All we need now for Linux is retrace sync’ed flips. :-/
So, from what I gather, linux sucks for game development
Well, we still have fast OpenGL drivers, and some even seem to
implement retrace sync. Still, I have to agree to some extent, as I’m
coming from the PAL/NTSC hard-sync’ed, ultra smooth world of the Amiga,
C64 and co…
I mean, if
it can’t even give you the moment a synced flip can happen? Isn’t SDL
in some way solving this already for us, or is it really that
unpredictable with linux installations?
SDL can’t solve it, and probably shouldn’t even try. It’s a driver issue.
Sure, it’s possible to poll the retrace bit from within an application on
Linux (“just” be root and ask for permission to touch those ports
directly - which is a trick you can’t pull on Windows, AFAIK), but that’s
not exactly portable, reliable or nice.
Now I just have to find a driver that supports h/w pageflipping -
preferably with more than two pages. heh
Any suggestions for a G400 card? (I have a GeForce 2 GTS as well, if
that would be better for some mysterious reason, and some 32 MB ATI
Rage Pro card here at work…)
I really do not know much about Linux driver issues. I mean, any card
should be able to do h/w pageflipping these days, right? Or at least
emulate it in the drivers? Because then my solution would work also…
The problem is that remarkably few cards have retrace IRQs these days. It
seems like they rely on certain accelerator commands + some way of
blocking when on the command buffer. As the cards can only do real h/w
pageflipping this way, most Linux drivers are ruled out, as they don’t
support h/w pageflipping at all. heh
Even so, drivers that do support h/w pageflipping don’t implement retrace
sync for some reason. Either it’s some kind of general hostility towards
smooth animation among Linux driver hackers, or virtually all cards have
severely broken designs.
Is that assuming that the logic frame rate is also 10 Hz? Well, it
doesn’t have to be, but anything else will complicate the API a bit,
as any interpolator will need at least two sets of coordinates.
Either the application will have to tell the engine where a sprite is
going as well as when it’s supposed to be there - or the
interpolator will just have to wait and buffer at least two “move
commands” before even starting to move the sprite.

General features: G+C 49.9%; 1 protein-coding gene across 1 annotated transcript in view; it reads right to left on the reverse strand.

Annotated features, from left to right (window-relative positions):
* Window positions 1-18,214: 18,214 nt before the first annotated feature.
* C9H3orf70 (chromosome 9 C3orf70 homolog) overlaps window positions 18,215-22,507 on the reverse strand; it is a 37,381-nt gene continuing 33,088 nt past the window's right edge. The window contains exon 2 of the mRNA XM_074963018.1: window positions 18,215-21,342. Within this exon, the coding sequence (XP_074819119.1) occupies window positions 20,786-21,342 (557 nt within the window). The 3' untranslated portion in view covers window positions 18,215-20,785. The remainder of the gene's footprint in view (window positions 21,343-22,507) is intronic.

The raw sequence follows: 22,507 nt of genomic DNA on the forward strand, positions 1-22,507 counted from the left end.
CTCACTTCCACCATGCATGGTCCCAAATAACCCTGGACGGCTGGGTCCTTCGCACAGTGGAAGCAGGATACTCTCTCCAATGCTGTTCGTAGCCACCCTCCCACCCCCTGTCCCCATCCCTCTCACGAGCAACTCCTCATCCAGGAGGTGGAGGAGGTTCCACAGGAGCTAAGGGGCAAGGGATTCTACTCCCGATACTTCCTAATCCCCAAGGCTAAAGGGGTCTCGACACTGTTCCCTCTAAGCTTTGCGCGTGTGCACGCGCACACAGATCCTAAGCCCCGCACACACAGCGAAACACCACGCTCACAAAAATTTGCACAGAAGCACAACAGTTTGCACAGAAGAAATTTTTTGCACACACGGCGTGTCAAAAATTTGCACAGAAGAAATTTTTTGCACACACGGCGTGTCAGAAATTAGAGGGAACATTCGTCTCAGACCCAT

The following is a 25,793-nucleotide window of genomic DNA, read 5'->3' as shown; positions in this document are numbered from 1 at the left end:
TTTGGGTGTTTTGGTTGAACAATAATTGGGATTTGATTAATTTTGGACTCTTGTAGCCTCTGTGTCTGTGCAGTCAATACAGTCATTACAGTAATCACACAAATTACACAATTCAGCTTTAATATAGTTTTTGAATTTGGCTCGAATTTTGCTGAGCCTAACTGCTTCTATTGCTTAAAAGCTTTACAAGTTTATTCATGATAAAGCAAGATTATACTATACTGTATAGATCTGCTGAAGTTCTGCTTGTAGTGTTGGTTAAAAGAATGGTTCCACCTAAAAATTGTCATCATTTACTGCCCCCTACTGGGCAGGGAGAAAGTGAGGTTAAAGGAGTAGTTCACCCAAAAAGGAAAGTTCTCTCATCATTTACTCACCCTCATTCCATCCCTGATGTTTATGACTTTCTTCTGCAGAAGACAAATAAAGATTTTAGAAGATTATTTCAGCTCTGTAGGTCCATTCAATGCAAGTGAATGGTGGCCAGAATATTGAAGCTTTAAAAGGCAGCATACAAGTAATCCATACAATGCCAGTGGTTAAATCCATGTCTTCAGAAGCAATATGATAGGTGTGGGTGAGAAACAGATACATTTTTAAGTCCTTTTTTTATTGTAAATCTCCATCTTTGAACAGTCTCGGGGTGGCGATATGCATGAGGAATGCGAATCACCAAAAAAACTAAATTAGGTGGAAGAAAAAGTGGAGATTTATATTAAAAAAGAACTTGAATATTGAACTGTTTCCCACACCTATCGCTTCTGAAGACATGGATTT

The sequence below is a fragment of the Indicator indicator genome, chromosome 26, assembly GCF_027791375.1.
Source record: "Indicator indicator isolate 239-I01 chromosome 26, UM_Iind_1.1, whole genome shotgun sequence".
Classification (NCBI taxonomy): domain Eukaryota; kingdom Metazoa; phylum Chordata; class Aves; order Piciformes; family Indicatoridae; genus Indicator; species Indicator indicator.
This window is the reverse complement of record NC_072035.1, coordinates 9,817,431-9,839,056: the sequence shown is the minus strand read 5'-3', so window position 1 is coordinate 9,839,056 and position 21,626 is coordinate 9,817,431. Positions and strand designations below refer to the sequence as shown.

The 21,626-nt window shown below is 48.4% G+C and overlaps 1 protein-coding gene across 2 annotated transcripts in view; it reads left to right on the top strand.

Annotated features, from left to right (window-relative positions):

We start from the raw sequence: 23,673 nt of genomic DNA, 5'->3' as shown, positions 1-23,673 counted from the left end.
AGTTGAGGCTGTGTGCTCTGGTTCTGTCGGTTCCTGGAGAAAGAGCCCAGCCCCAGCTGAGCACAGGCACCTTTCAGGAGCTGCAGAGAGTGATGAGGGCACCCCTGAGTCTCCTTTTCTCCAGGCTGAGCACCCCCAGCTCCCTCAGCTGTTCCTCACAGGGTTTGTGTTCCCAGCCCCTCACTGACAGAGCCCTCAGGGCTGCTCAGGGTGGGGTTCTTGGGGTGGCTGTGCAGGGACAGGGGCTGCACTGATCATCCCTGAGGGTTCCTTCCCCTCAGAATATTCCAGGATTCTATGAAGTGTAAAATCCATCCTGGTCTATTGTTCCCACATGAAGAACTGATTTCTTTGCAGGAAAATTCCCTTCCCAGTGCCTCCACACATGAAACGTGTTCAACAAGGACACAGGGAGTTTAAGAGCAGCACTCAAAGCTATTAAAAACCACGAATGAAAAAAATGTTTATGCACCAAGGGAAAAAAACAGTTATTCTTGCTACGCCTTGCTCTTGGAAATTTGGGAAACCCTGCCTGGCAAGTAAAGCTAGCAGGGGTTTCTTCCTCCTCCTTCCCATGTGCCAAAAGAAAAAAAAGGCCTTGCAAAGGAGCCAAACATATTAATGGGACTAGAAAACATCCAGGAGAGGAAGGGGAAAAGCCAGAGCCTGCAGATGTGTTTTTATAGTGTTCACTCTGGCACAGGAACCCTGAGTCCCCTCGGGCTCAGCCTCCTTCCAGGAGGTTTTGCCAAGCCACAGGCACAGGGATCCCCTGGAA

The 10 Hz above was just an example I used to illustrate my point. It
could be anything, ofcourse. And the linear interpolation is really
simple: Every sprite knows it’s former position and it’s position where
it should be in the next frame… So you got 2 (x,y) positions. All I
do is interpolate those two coordinates, nothing more, nothing less,
In the Spitfire Engine (Kobo Deluxe), I chose the easy way and simply
assumed that the game’s control system would deliver a constant rate
stream of coordinates for all objects, one set for every control
system frame. That way, I can use a simple interpolation algorithm,
mathematically equivalent to the linear interpolation your average
wavetable soft synth is doing.
What’s that with you and the softsynths
Dunno. Just can’t stay away from that kind of stuff!
Linear interpolation: Say
for 0.5 logics frame: (X + deltaX * 0.5), or: (X1+(X2-X1)*factor), same
for y. I hope that’s what you meant? If so, then yes, it is the simple
The best part is that the control system callback of the game doesn’t
even have to be aware of the fact that there is interpolation. It just
assumes that the objects are like h/w sprites, and that the screen
refresh rate equals the control system frame rate.
I am calling the control system more often than the game logics
themselves. Works really nice, because it gives the user better
feedback when moving a mousepointer with the mouse etc. And it’s not
that processor-intensive anyway. This is also a tip I read from, I
guess it was a, Team 17 developer.
Ah! “Control System” in the above was meant as the whole fixed rate part
of the game, rather than user input.
Either way, I have a problem with the ridiculously low mouse update rates
usually seen on Windows, so I’m running the mouse crosshair in Kobo
Deluxe through the interpolation as well. It’s smooth, but I can’t play
with the mouse anyway, so I can’t really tell if it’s responsive
enough… (I prefer the keyboard, or a digital arcade joystick.
//David Olofson — Programmer, Reologica Instruments AB
.- M A I A -------------------------------------------------.
| Multimedia Application Integration Architecture |
| A Free/Open Source Plugin API for Professional Multimedia |
----------------------------> http://www.linuxdj.com/maia -' .- David Olofson -------------------------------------------. | Audio Hacker - Open Source Advocate - Singer - Songwriter |-------------------------------------> http://olofson.net -'On Tuesday 12 March 2002 01:41, Martijn Melenhorst wrote: